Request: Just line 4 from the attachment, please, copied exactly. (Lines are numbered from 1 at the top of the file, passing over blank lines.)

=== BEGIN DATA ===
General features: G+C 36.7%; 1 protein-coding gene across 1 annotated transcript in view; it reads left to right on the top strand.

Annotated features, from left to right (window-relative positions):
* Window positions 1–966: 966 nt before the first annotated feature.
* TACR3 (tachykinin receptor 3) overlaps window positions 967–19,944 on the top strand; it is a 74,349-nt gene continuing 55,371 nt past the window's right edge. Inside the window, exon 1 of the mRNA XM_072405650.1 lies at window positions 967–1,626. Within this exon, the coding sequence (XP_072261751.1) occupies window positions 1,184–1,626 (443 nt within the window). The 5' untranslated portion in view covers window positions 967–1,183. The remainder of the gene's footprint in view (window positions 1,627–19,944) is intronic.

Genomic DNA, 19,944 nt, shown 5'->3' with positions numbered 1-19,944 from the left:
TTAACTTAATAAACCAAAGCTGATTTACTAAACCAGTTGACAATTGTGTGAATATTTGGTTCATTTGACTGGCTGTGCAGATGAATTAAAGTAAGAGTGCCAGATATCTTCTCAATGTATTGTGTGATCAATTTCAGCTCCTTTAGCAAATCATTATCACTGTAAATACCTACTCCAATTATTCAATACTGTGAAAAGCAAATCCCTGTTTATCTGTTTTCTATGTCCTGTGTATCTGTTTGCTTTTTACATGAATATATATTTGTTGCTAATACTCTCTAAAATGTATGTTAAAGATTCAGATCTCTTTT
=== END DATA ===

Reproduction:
* TACR3 (tachykinin receptor 3) overlaps window positions 967–19,944 on the top strand; it is a 74,349-nt gene continuing 55,371 nt past the window's right edge. Inside the window, exon 1 of the mRNA XM_072405650.1 lies at window positions 967–1,626. Within this exon, the coding sequence (XP_072261751.1) occupies window positions 1,184–1,626 (443 nt within the window). The 5' untranslated portion in view covers window positions 967–1,183. The remainder of the gene's footprint in view (window positions 1,627–19,944) is intronic.